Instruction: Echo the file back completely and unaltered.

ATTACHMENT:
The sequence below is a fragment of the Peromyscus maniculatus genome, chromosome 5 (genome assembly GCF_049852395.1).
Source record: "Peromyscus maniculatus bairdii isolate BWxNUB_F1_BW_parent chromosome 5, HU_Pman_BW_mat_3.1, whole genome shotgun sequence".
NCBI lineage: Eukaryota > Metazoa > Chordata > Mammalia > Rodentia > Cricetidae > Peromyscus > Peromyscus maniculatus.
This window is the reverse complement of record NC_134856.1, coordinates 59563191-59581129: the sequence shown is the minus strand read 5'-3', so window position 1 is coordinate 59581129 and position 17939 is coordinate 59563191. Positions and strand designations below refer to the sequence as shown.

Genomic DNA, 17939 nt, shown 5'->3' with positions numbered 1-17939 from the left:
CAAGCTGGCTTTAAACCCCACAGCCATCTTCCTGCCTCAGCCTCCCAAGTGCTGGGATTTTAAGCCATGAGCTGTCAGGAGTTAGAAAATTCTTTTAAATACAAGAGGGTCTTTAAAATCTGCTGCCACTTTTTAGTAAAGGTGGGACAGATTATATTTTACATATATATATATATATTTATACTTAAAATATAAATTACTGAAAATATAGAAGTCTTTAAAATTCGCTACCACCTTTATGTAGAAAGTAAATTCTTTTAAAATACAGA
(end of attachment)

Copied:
The sequence below is a fragment of the Peromyscus maniculatus genome, chromosome 5 (genome assembly GCF_049852395.1).
Source record: "Peromyscus maniculatus bairdii isolate BWxNUB_F1_BW_parent chromosome 5, HU_Pman_BW_mat_3.1, whole genome shotgun sequence".
NCBI lineage: Eukaryota > Metazoa > Chordata > Mammalia > Rodentia > Cricetidae > Peromyscus > Peromyscus maniculatus.
This window is the reverse complement of record NC_134856.1, coordinates 59563191-59581129: the sequence shown is the minus strand read 5'-3', so window position 1 is coordinate 59581129 and position 17939 is coordinate 59563191. Positions and strand designations below refer to the sequence as shown.

Genomic DNA, 17939 nt, shown 5'->3' with positions numbered 1-17939 from the left:
CAAGCTGGCTTTAAACCCCACAGCCATCTTCCTGCCTCAGCCTCCCAAGTGCTGGGATTTTAAGCCATGAGCTGTCAGGAGTTAGAAAATTCTTTTAAATACAAGAGGGTCTTTAAAATCTGCTGCCACTTTTTAGTAAAGGTGGGACAGATTATATTTTACATATATATATATATATTTATACTTAAAATATAAATTACTGAAAATATAGAAGTCTTTAAAATTCGCTACCACCTTTATGTAGAAAGTAAATTCTTTTAAAATACAGA